Southwest6.5%4.2%10.1%
Summit4.8%3.2%7.0%
Tooele6.0%4.4%8.1%
TriCounty4.4%2.1%9.0%*Estimate may not be reliable.
Utah County4.2%3.5%5.2%
Wasatch6.0%3.5%9.9%
Weber-Morgan6.4%4.9%8.3%
State of Utah5.4%5.0%5.9%

Data Notes

In 2016, Utah BRFSS modified its methodology for age adjustment for increased precision. With this change Utah is consistent with both the U.S. and other states using IBIS. Data has been updated from 2011 onward in all chart views to reflect this change.   *Use caution in interpreting. The estimate has a coefficient of variation >30% and is therefore deemed unreliable by Utah Department of Health standards. Prior to 2015 San Juan County was part of the Southeast Local Health District. In 2015 the San Juan County Local Health District was formed. Data reported are for all years using the current boundaries.

Data Source

Utah Data: Behavioral Risk Factor Surveillance System, Office of Public Health Assessment, Utah Department of Health


Prediabetes by Age, Utah, 2013, 2014, and 2016

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confidence limits

Rates of prediabetes diagnosis increase with age. The estimate shown for this view combines three years of data (2013, 2014 and 2016).
Age GroupPercentage of AdultsLower LimitUpper Limit
Record Count: 3
<453.1%2.6%3.7%
45-648.5%7.4%9.7%
65+10.0%8.6%11.5%

Data Notes

In 2016, Utah BRFSS modified its methodology for age adjustment for increased precision. With this change Utah is consistent with both the U.S. and other states using IBIS. Data has been updated from 2011 onward in all chart views to reflect this change.

Data Source

Utah Data: Behavioral Risk Factor Surveillance System, Office of Public Health Assessment, Utah Department of Health


Prediabetes Age-adjusted Rates by Ethnicity, Utah, 2013, 2014, and 2016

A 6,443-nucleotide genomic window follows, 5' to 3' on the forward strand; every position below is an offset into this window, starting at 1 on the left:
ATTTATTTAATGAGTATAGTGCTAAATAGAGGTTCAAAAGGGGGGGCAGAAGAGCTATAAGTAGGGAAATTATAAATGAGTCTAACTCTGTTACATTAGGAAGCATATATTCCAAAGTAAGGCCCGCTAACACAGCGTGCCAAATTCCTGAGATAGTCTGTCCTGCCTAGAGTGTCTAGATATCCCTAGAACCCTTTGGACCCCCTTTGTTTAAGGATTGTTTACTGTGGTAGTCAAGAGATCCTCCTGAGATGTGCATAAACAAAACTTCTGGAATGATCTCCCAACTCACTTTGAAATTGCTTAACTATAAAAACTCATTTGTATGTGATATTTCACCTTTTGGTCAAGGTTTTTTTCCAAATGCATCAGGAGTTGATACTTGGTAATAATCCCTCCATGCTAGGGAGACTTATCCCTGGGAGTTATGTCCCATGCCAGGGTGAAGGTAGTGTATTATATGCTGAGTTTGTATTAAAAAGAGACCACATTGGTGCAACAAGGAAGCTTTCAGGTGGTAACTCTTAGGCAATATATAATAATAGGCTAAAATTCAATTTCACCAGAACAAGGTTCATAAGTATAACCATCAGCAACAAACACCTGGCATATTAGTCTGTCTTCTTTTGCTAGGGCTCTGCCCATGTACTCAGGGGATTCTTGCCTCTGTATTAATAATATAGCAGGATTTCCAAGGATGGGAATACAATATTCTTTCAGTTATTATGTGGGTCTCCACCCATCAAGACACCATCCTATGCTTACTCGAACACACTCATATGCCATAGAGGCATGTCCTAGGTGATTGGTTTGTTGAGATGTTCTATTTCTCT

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confidence limits

The prediabetes rates for ethnicity groups were comparable to the state rate. The estimate shown for this view combines three years of data (2013, 2014, 2016).
Hispanic EthnicityAge-adjusted Percentage of AdultsLower LimitUpper Limit
Record Count: 3
Hispanic4.9%3.1%7.5%
Non-Hispanic6.2%5.7%6.8%
All Utahns6.1%5.5%6.6%

Data Notes

In 2016, Utah BRFSS modified its methodology for age adjustment for increased precision. With this change Utah is consistent with both the U.S. and other states using IBIS. Data has been updated from 2011 onward in all chart views to reflect this change.   Age-adjusted to U.S. 2000 standard population.

Data Source

Utah Data: Behavioral Risk Factor Surveillance System, Office of Public Health Assessment, Utah Department of Health


Prediabetes Crude Rates by Ethnicity, Utah, 2013, 2014, and 2016

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confidence limits

Hispanics have a lower prediabetes rate when compared to the state rate. Hispanics on average are a younger aged population, which might explain the lower rate.
Hispanic EthnicityCrude Percentage of AdultsLower LimitUpper Limit
Record Count: 3
Hispanic3.5%2.4%5.1%
Non-Hispanic5.8%5.2%6.3%
All Utahns5.5%5.0%6.0%

Data Notes

In 2016, Utah BRFSS modified its methodology for age adjustment for increased precision. With this change Utah is consistent with both the U.S. and other states using IBIS. Data has been updated from 2011 onward in all chart views to reflect this change.

Data Source

Utah Data: Behavioral Risk Factor Surveillance System, Office of Public Health Assessment, Utah Department of Health


Prediabetes Age-adjusted Rates by Sex, Utah, 2013, 2014, and 2016

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confidence limits

Prediabetes rates for male and female were comparable to the state rate.
SexAge-adjusted Percentage of AdultsLower LimitUpper Limit
Record Count: 3
Male6.1%5.4%7.0%
Female6.0%5.4%6.8%
All6.0%5.5%6.6%

Data Notes

In 2016, Utah BRFSS modified its methodology for age adjustment for increased precision. With this change Utah is consistent with both the U.S. and other states using IBIS. Data has been updated from 2011 onward in all chart views to reflect this change.   Age-adjusted to U.S. 2000 standard population.

Data Source

Utah Data: Behavioral Risk Factor Surveillance System, Office of Public Health Assessment, Utah Department of Health


Prediabetes Age-adjusted Rates by Education, Utah Adults 25+, 2014 and 2016

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confidence limits

Prediabetes rates for all education groups were comparable to the state rate.